Doing Box Jumps Too Often
Box jumps will help you build power but don’t do them every time you train, even if you love doing them. Unless you’re using impeccable form, the repeated impact, using improper landing techniques, can overstress your joints and surrounding structures, like your ligaments and tendons. The riskiest way to land is on your heels rather than the balls of your feet, especially if your ankles or knees cave when you land. Keep the volume of box jumps low and don’t do them at the end of your workout when you’re fatigued. Don’t forget to warm up with active warm-up exercises before doing plyometrics though and cool down afterward.
The Bottom Line
Box jumps are one of the best exercises for building lower-body power and upgrading our performance in sports that require jumping or sprinting. Plus, the impact of plyometric exercises stimulates bone-producing cells called osteoblasts that build and maintain healthy bone tissue. Plyometric exercises also help combat the loss of muscle power that comes with aging. Studies show we lose power faster than we do muscle strength and box jumps help to slow this loss.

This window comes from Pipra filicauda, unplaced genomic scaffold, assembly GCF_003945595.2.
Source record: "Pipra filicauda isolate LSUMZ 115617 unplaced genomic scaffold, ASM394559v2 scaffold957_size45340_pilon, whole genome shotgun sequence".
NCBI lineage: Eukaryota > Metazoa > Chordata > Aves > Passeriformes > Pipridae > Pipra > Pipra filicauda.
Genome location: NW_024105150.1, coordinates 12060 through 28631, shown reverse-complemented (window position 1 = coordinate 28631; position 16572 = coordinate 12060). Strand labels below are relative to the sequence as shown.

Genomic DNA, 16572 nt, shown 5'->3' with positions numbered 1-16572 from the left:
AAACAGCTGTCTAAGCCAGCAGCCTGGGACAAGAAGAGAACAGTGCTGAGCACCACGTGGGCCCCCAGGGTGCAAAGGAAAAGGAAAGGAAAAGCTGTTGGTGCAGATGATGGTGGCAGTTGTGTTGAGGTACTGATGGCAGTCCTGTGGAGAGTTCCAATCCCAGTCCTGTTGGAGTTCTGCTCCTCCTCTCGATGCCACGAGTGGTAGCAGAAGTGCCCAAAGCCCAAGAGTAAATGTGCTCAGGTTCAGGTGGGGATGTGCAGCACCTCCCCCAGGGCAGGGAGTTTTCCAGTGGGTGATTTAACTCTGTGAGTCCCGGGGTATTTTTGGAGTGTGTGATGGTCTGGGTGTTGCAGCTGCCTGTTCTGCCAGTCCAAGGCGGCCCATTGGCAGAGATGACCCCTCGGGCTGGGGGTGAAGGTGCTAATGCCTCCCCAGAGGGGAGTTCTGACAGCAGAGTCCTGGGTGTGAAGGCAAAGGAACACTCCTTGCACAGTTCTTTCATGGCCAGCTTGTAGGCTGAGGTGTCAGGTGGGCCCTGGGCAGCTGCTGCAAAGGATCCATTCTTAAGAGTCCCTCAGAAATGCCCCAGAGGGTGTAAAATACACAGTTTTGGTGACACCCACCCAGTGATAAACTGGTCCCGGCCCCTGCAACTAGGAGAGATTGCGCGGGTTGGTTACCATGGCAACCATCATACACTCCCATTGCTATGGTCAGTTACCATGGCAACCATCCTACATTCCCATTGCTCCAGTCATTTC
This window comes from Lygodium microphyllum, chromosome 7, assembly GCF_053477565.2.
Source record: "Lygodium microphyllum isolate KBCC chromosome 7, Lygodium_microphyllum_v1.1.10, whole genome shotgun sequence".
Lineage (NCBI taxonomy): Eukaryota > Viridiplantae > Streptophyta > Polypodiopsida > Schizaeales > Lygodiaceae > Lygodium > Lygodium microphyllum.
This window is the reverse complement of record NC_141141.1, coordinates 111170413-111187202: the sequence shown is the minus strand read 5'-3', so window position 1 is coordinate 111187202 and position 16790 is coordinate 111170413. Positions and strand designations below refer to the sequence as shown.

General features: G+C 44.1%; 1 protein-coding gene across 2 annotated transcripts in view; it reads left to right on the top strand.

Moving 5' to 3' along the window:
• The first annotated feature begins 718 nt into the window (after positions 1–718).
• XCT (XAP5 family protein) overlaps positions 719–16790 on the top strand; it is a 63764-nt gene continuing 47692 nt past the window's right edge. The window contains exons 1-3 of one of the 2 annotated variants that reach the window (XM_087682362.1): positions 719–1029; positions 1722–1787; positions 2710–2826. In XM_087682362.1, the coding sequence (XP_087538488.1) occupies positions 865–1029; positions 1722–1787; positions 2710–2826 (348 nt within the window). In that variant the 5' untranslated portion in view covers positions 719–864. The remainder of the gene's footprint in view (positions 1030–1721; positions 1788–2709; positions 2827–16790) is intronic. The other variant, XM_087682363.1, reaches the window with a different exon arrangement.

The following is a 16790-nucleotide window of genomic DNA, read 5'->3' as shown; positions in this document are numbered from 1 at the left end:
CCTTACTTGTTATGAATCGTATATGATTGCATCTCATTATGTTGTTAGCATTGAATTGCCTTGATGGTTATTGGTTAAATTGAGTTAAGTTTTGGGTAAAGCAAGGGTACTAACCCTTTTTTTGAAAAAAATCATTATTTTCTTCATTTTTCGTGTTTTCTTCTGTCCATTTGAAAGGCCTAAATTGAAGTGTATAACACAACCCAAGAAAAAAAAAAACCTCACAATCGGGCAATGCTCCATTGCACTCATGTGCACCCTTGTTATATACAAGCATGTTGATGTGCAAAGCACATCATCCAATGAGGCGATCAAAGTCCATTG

So, add box jumps to your training but do it safely and with good form. Start with a low platform or box and stick with it until you’ve mastered the mechanics of jumping on to a box or platform. Ask someone to videotape you while you do the exercise to ensure you’re doing it right. Then you can increase the height of the box or platform. Keep at it and you’ll get better at box jumps over time.
- com. “3 Box Jump Mistakes That Can Ruin Your Vertical Jump”
- June 2015. “Explosive Plyometric Training”
- J Hum Kinet. 2016 Dec 1; 53: 231–247. Published online 2016 Oct 14. doi: 10.1515/hukin-2016-0026.
- Physiol., 05 March 2019 | https://doi.org/10.3389/fphys.2019.00178.
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(Last Updated On: November 8, 2020)